|Year : 2017 | Volume
| Issue : 1 | Page : 22-26
Knowledge about gestational diabetes mellitus amongst pregnant women in South Tamil Nadu
Balaji Bhavadharini1, Mohan Deepa1, Sivagnanam Nallaperumal2, Ranjit Mohan Anjana1, Viswanathan Mohan1
1 Department of Epidemiology, Madras Diabetes Research Foundation and Dr. Mohan's Diabetes Specialities Centre, Chennai, Tamil Nadu, India
2 Department of Diabetology, Prashanth Hospitals, Chennai, Tamil Nadu, India
|Date of Web Publication||9-May-2017|
Department of Epidemiology, Madras Diabetes Research Foundation and Dr. Mohan's Diabetes Specialities Centre, 4, Conran Smith Road, Gopalapuram, Chennai - 600 086, Tamil Nadu
Source of Support: None, Conflict of Interest: None
Aim: The aim of this study is to evaluate the knowledge of gestational diabetes mellitus (GDM), including risk factors, importance of screening and post-partum follow-up, amongst pregnant women attending antenatal care in maternity clinics in South India. Methodology: The study participants were recruited from two antenatal clinics in Chennai and a few primary healthcare centres in South India. A detailed questionnaire was used to obtain basic data regarding general awareness and knowledge about GDM and other issues related to screening, risk factors, monitoring, long-term consequences and post-partum follow-up. Education status was graded as illiterate, primary education, secondary education and graduates. A composite score for knowledge of GDM was calculated. Results: A total of 100 pregnant women attending antenatal clinics were interviewed, of whom 59 were from urban Chennai and the rest from Kanchipuram district. Regarding risk factors of GDM, 48.8% of rural women were unaware of any risk factor while 55.9% of urban women reported a family history of diabetes as a risk factor. 49.2% of urban women and 75.6% of rural women did not know the long-term consequences of GDM to babies born to GDM women. 50.8% (urban women) said GDM could lead to type 2 diabetes mellitus in future while only 45% of rural women were aware of this. Mean composite score increased with higher education with graduates in both urban and rural areas, scoring the highest.
Conclusion: Knowledge about GDM is poor amongst pregnant women, especially in rural areas. This highlights the need for training physicians, paramedical people and the public regarding GDM.
Keywords: Asian Indians, gestational diabetes mellitus, health literacy, knowledge, South Asians
|How to cite this article:|
Bhavadharini B, Deepa M, Nallaperumal S, Anjana RM, Mohan V. Knowledge about gestational diabetes mellitus amongst pregnant women in South Tamil Nadu. J Diabetol 2017;8:22-6
| Introduction|| |
In the past decade, the prevalence of gestational diabetes mellitus (GDM) has been increasing worldwide. In 2015 alone, it was estimated that 20.9 million women had hyperglycaemia in pregnancy, 85.1% of which were due to GDM. The complications arising due to GDM affect both the mother and the baby.,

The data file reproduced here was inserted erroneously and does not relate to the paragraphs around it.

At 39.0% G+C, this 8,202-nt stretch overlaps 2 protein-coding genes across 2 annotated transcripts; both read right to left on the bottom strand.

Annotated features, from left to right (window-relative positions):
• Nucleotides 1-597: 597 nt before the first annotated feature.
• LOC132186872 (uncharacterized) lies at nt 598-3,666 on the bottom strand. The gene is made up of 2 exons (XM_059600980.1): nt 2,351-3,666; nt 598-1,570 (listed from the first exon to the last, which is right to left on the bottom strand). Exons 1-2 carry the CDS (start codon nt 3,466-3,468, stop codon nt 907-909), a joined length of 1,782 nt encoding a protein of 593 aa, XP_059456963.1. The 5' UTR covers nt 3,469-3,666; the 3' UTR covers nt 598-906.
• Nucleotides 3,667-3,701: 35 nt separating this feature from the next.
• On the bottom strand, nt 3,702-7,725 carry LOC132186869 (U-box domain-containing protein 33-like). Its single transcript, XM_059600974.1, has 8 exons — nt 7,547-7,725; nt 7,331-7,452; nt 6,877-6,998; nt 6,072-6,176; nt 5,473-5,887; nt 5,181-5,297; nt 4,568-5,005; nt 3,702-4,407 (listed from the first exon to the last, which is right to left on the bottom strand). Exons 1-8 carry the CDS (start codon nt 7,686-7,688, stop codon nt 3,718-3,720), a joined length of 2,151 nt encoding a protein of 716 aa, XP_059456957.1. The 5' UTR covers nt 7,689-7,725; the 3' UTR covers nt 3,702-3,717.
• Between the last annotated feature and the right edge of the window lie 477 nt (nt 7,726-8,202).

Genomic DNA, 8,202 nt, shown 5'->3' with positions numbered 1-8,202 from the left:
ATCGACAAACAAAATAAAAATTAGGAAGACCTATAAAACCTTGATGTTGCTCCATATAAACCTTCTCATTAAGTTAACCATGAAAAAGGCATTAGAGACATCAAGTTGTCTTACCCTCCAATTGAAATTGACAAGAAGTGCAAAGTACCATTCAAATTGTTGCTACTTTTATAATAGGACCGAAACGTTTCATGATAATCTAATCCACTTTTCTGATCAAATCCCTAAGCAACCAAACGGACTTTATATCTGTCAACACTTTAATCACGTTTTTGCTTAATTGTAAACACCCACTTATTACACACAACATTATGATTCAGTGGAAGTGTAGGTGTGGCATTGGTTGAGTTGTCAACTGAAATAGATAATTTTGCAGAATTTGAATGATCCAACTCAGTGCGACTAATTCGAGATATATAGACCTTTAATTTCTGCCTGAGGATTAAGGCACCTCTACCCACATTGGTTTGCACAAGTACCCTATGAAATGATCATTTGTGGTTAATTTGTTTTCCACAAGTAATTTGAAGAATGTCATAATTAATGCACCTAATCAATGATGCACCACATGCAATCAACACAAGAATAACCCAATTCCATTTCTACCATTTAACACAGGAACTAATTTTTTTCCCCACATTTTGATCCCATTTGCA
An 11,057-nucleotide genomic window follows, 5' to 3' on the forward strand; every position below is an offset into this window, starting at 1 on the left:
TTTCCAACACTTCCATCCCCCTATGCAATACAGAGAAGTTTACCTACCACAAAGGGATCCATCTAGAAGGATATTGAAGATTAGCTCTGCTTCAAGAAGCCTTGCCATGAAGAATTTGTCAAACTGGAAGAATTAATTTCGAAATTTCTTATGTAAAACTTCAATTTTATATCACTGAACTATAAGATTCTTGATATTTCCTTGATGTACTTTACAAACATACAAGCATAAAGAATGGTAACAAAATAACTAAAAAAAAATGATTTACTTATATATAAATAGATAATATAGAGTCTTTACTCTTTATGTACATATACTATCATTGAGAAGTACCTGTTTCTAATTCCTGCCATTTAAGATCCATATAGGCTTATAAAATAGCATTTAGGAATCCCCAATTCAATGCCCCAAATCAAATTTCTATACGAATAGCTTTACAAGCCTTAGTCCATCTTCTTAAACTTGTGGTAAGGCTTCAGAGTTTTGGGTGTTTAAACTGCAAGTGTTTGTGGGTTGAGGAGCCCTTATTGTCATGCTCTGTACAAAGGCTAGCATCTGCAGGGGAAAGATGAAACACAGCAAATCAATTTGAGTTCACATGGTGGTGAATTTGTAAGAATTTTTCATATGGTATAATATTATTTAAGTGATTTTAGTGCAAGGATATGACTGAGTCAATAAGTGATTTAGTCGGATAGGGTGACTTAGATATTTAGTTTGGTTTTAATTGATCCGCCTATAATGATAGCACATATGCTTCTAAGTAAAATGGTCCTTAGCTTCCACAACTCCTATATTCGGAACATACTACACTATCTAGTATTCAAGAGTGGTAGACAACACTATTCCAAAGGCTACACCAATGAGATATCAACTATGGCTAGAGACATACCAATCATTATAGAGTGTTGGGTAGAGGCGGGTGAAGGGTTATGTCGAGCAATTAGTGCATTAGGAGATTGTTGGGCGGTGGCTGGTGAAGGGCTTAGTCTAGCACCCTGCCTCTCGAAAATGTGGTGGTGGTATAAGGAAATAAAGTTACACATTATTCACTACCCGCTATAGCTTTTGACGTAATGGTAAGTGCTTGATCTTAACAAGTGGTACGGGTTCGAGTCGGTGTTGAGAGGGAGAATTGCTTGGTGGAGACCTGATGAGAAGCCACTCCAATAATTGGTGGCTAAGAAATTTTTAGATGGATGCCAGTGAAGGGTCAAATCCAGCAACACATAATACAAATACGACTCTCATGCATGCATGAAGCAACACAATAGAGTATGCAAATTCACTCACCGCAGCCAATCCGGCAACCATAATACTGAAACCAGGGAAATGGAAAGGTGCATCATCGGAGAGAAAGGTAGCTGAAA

Unfortunately, due to insufficient focus on prevention and lack of preconception planning, several challenges pertaining to maternal healthcare still remain. Lack of access to care and financial issues are some barriers to utilisation of healthcare. In addition, health literacy is also becoming a growing and relevant factor that has been shown to decrease the risk of adverse outcomes in non-pregnant diabetic patients. Improving health literacy helps the individual to comprehend and adopt a healthy lifestyle. The challenge, however, is that managing GDM requires women to come to terms with their diagnosis in a short period of time. Therefore, building health literacy skills and knowledge that is required to understand the importance of screening and managing the condition, within this short window period, is sometimes challenging.
Knowledge is an important component of health literacy. Studies show that inadequate knowledge about the disease leads to poor understanding of medical information. This leads to limited adherence to management strategies and ultimately unfavourable pregnancy outcome. In the Indian context, several cultural factors also play a very important role in health-seeking behaviour, especially amongst pregnant women. Several studies have evaluated knowledge and awareness amongst type 2 diabetes mellitus (T2DM) patients; however, the same amongst pregnant women about GDM is limited. This study was aimed at evaluating the knowledge of GDM, including risk factors, importance of screening and post-partum follow-up, amongst pregnant women attending antenatal care in maternity clinics in South India.
| Methodology|| |
The study participants were recruited from two antenatal clinics in metropolitan Chennai and three primary healthcare centres in and around rural Chunampet in Kanchipuram district in South India. A detailed questionnaire was used to obtain basic data regarding general awareness and knowledge about GDM and other issues related to screening, monitoring and post-partum follow-up. Knowledge on risk factors of GDM and long-term consequences of GDM in children born to GDM mothers was assessed using open-ended questions. Other questions were framed as closed-ended (Yes/No/Don't know) questions. Education status was graded as illiterates, primary education, secondary education and graduates. [Table 1] shows a partial set of questions used for the survey. The survey was conducted in both English and local language (Tamil).